betterlanguages.com an exporting professional services case study
Are you new to exporting? If so you may benefit from reading our story, about the process of exporting a professional service.
Although established in the early 1980s, and trading in Spain from 2001-5, the company had very limited experience of direct exporting until the mid noughties.
A bit of background:
betterlanguages traded as a partnership, until incorporation as betterlanguages.com Ltd. in 2007. The company translates into a wide range of languages (over 60 at last count), and works mainly with retailers and manufacturers translating for international markets. Much of the work is technical such as food label translation, which requires a high level of accuracy. Work is sent and delivered online, much communication is by email, and we rarely see our clients, making the business ideal for direct exporting, as we can equally send and receive work to other parts of the world.
A false dawn:
In 2006 the company joined UKTI’s Passport to Export programme, undertook an export communications review, and developed Spanish and German international websites. You could argue that all translation is an export, if the text is to be used internationally, but we were aiming at developing direct exports, alongside our UK business.
In 2006 the business won its first two direct overseas regular customers, both US companies, requiring translation for European packaging into a variety of languages. UK sales were growing quickly with key contracts being won with two top UK retailers, translating international packaging. We took part in a couple of trade missions, and started to look at markets including Belgium and Singapore.
Recession and depression:
The recession was of course global – pretty much, and the depression was ours! We received a few low value orders and enquiries from other countries, and expected things to take off but it didn’t really happen. You could blame the global downturn, but actually I think we had made some fundamental mistakes:
- We expected export orders to come quickly – the reality was it took much longer, and was much harder than anticiated.
- Internationalising our website generated website visitors, but not lots of sales. We underestimated the appeal of buying local, even for a professional service which could be delivered online.
- Online marketing was much easier in English, even for a translation company. Adding pages and updating content was much quicker for our .com domain, we had to be more targetted, had less content, and it took longer to develop the translated versions of the site.
- SEO was much easier for the UK market, we were able to engage the services of a digital marketing company to help with website optimisation, pay per click, and link building campaigns. Our overseas sites were looking abandoned by comparison, we didn’t have budget or time to do the same for the other sites.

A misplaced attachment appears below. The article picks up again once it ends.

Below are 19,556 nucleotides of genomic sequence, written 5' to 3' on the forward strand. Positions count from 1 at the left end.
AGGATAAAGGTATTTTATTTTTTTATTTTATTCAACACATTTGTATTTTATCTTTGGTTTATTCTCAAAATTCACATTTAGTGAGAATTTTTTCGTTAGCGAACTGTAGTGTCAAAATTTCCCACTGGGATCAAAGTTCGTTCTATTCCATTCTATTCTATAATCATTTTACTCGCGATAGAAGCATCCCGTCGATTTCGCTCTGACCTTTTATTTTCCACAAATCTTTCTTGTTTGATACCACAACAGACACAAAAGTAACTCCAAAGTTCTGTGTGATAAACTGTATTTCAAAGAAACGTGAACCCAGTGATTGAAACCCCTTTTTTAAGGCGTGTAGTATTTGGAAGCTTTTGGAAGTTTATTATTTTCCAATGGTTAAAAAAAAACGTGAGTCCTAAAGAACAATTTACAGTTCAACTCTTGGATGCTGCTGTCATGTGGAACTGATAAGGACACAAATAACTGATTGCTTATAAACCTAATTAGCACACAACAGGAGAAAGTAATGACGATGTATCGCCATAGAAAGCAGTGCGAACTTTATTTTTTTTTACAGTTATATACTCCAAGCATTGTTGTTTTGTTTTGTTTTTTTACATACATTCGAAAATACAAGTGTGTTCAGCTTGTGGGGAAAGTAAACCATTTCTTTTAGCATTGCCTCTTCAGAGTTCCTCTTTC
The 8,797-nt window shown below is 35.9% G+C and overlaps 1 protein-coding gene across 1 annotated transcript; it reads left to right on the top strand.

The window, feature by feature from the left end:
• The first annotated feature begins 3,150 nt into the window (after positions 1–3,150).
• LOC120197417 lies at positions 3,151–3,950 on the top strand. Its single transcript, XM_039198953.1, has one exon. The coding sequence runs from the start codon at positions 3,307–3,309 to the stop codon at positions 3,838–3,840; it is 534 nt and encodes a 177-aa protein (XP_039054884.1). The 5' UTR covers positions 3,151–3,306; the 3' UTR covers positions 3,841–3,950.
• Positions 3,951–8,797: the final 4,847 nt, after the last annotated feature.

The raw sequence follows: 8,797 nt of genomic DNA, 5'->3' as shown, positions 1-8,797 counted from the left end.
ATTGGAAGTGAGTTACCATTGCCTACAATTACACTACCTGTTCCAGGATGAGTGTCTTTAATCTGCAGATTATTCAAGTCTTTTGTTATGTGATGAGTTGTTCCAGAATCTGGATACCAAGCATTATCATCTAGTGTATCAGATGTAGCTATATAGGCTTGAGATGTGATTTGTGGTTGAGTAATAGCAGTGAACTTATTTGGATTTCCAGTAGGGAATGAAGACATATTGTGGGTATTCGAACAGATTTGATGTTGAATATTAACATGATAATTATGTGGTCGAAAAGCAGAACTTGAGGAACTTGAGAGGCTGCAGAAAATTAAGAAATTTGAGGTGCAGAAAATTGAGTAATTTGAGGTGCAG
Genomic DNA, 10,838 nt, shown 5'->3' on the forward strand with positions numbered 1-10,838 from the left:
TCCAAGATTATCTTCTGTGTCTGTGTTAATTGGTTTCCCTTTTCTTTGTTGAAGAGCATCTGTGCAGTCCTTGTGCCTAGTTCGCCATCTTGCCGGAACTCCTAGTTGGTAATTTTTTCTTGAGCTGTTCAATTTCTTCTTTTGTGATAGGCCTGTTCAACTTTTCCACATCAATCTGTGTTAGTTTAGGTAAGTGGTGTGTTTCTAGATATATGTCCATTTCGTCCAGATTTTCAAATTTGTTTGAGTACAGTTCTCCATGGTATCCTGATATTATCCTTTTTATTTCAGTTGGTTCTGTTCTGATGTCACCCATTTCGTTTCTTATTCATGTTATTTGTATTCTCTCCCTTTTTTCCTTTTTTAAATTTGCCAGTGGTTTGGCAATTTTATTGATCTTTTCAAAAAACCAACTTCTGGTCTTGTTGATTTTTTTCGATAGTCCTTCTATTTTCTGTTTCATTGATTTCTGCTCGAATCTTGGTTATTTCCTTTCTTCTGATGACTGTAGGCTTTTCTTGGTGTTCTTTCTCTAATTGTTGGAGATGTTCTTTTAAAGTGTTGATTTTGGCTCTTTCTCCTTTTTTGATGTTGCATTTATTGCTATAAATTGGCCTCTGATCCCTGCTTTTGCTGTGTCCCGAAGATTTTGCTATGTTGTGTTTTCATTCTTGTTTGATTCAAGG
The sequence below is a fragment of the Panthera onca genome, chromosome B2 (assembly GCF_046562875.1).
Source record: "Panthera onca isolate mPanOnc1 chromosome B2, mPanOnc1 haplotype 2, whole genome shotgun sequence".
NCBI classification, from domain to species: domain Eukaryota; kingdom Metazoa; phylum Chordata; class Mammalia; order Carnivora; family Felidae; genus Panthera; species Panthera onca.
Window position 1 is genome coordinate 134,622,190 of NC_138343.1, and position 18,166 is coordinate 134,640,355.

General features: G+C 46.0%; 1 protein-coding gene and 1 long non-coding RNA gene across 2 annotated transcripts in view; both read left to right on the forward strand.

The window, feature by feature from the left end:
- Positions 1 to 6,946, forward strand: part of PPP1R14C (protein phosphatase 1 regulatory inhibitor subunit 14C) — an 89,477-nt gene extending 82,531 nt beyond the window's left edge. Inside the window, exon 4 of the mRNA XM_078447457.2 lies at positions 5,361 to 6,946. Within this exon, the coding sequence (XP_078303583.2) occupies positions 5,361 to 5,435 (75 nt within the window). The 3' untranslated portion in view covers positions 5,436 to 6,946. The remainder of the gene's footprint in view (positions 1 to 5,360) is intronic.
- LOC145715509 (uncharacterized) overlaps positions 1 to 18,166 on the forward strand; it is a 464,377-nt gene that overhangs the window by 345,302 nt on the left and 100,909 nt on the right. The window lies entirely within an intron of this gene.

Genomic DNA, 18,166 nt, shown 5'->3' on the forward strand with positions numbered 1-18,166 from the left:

A few wins:
We started to get a steady trickle of overseas orders, mainly in niche areas, where our translation expertise was more important than our location. You could characterise this as “passive exporting”, as it was often in markets we weren’t really targeting. We had orders from France, Denmark, Germany, Spain, China and the US, amongst others. We started to notice that it was easier to win orders where there was a supply chain link, for example as sole suppliers to Mothercare, we were asked to provide translations for one of their external suppliers in Denmark. We were recommended by a UK SME to their much larger American parent company.
This year we have export breakthrough, with the US accounting for over 30% of direct sales, why translation for the US you may ask, well like UK companies, their US counterparts need translation to sell internationally, especially in sectors which are heavily regualted such as food packaging translation, medical translation services, and clothing label translation. Our second largest customer this year? A Russian retailer, and yes we’re selling Russian translation to Russians, translating product information and web content from English to Russian, and many other languages. After 7 months trading this year, we have passed last year’s total sales, and much of the growth is down to direct exports.
Lessons learned, and action to take:
- Its taken time to get established, much more than we expected.
- Don’t underestimate the resources needed to start exporting, and remember you need to keep your UK business growing at the same time.
- Easy wins are often areas where you have niche expertise, or a link through the supply chain.
- Seek advice – we have had excellent support from UKTI, are active members of EMITA, the East Midlands International Trade Association, and our local Chamber of Commerce.
- Consider Passport to Export, and an Export Communications Review. We really benefitted from both.